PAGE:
Imagine for a moment that your enterprise content management software repository is the chair in the corner of your bedroom, perpetually buried in clothes you’re reluctant to put away. They’re safe on the chair, unmoving and out of the way. You’re getting used to this system and the ease of laziness, wondering why you ever wasted time on hangers and color coordination.
Before you know it, it’s Monday morning and you’ve pressed snooze eight times. You pry yourself out of bed and search for the suit and tie you decided on the night before, only to find the suit jacket isn’t hanging up. The tie isn’t in the drawer, and even your belt is MIA. You shamefully dig through the chair pile, eventually locating the wrinkled items at the bottom of the stack. This search wasted 12 minutes, so you defeatedly don the dirty clothes and head out the door.
Many organizations experience something similar to “the chair” when trying to locate important files and media within their ECM software. Throwing documents into the wrong location and naming files in the wrong format are just a few ways to contribute to the company mess. Those hoping for correct search results within their ECM repository would benefit from working smarter, not harder.
1) Search by Document Title
If you’ve opened up a folder where a document should be and find it’s nowhere in sight, the obvious first step is to search the repository for the document’s title. Many systems also allow you to alter the search so that only certain file types show. For example, don’t spend hours sifting through PDFs when you know you’re looking for a spreadsheet––set up a filter to optimize your search time.
2) Search for Owner or Shared With
Perhaps you know which user created the file, or you’re aware of who recently performed edits. With many databases, this information could help turn up results. Some ask for the user’s name, while others will want an email address. Be sure you know which one you need so you aren’t trying to catch a bear with a rabbit trap.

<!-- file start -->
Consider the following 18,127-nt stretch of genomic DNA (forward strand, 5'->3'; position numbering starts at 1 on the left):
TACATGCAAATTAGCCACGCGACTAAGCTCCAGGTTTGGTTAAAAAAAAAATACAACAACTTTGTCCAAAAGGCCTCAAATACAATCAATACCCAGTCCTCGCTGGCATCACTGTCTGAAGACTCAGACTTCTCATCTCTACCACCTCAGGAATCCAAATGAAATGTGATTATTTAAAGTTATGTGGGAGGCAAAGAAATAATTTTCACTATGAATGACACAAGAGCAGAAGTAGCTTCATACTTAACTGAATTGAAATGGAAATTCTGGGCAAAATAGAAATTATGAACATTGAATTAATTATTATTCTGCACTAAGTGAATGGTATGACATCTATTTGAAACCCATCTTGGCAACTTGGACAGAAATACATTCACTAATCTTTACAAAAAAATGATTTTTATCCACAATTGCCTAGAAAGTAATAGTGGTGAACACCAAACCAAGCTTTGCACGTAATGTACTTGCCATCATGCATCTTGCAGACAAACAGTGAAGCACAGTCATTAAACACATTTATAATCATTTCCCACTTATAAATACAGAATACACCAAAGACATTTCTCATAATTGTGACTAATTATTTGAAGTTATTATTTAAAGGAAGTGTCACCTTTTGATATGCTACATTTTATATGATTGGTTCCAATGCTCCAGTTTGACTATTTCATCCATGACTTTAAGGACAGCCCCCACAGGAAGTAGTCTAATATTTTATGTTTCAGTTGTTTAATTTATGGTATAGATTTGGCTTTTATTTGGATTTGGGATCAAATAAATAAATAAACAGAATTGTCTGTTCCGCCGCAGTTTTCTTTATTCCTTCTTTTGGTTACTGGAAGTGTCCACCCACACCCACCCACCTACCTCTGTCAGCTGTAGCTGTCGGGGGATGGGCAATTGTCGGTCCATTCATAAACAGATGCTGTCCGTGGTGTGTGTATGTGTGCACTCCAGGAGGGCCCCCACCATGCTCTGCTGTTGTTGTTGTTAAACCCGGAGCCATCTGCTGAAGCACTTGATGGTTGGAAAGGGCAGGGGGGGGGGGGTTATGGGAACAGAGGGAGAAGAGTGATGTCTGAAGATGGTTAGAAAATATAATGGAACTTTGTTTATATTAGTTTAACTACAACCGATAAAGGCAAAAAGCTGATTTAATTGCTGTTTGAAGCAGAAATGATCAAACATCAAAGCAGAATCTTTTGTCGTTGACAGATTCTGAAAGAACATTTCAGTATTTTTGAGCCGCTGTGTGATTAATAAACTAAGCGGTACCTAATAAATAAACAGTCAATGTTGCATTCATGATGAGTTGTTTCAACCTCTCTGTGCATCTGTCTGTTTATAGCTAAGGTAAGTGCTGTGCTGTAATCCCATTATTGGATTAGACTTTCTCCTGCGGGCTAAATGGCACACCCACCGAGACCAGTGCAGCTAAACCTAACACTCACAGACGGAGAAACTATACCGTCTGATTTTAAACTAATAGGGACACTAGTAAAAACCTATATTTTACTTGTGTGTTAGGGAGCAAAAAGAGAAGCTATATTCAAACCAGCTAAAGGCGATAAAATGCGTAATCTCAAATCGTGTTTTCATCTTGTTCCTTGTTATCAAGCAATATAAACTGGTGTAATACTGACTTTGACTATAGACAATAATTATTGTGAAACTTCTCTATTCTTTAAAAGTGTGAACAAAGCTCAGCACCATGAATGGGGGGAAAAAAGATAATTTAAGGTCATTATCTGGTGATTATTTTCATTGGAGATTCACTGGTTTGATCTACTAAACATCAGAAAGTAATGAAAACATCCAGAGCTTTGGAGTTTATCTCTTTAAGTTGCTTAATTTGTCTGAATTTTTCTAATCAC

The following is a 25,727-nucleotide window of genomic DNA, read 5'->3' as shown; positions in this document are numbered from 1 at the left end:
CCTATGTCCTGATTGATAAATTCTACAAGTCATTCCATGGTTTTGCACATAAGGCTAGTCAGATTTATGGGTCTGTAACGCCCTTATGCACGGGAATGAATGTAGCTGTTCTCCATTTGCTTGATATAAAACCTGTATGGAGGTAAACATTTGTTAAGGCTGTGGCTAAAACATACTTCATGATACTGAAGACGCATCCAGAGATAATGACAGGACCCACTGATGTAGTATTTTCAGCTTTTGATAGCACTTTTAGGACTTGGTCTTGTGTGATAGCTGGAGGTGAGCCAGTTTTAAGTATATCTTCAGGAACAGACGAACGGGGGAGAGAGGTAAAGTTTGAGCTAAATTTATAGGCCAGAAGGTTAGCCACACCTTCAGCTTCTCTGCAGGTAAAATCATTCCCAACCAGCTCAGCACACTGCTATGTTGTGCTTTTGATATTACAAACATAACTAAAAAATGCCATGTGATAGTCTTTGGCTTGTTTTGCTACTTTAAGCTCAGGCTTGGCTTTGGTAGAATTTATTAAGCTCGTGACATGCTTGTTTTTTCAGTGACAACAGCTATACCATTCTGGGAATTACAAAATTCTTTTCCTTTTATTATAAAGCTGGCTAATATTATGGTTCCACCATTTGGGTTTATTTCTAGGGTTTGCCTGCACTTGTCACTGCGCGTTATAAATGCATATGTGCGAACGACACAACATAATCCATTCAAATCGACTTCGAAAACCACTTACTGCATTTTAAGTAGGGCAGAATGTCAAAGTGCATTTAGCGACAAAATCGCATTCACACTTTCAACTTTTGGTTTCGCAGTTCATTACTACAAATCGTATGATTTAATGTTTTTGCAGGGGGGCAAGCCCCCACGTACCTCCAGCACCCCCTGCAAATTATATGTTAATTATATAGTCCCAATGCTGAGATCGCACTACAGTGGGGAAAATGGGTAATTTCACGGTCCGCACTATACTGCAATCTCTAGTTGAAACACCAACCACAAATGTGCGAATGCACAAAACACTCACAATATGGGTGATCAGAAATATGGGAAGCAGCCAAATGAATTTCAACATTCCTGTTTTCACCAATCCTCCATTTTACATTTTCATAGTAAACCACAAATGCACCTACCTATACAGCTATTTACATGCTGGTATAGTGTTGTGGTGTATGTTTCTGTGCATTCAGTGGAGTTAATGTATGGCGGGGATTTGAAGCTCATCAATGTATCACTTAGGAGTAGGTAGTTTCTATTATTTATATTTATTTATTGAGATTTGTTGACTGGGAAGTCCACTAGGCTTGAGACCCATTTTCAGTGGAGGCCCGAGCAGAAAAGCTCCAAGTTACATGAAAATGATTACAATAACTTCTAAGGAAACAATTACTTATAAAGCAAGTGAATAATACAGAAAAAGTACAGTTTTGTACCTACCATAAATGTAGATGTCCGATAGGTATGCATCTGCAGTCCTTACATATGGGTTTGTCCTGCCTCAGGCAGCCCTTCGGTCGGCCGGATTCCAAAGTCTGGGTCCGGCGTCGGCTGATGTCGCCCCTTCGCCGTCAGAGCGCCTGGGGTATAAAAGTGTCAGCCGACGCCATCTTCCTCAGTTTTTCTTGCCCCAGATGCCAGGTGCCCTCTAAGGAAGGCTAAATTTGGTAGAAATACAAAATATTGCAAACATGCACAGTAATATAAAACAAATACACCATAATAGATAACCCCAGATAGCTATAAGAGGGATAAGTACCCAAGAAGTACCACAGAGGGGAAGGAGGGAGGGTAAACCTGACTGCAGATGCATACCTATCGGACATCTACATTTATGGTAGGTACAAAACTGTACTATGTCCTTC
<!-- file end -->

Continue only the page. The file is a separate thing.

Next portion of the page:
3) Search by Date
Some ECM search engines allow you to filter using a file’s creation or modification date. If you’re looking for the annual holiday party invitation template, you know to search for a document that was created around November or December.
Implement Naming Conventions
This method is more proactive than reactive. Companies should have set-in-stone formulas for naming files so employees or clients are never confused as to what they’re looking for. For example, a company that uses ECM to store website content could name all fashion articles in the format Fashion.Username.Subject.Date. This format lists broad information first and evolves into specifics, which helps people make sense of what they’re looking at from the onset. If your organization is a few years in and naming formats are a mess, it could be worth it to have a team sit down and edit this data.
5) Clean up Folder Structure
Another proactive ECM strategy is to have an organized folder structure that, once again, migrates from broad to specific. If we’re keeping with the web content theme, a home page of folders might feature “Fashion, Current Events, Sports, and Editorial.” The fashion folder might feature smaller folders such as “Trends, Changes, and Spotlights.” The trends folder might still have more folders such as “Spring, Summer, Fall, Winter,” and so on. Although this format is easier to do at the beginning of ECM implementation, it’s not altogether impossible to get into later on. It is another initially time consuming process that could save loads of time later down the line.
Following this advice will help you and your company waste less time looking for important documents so you can spend time on things that really matter, or just do your laundry.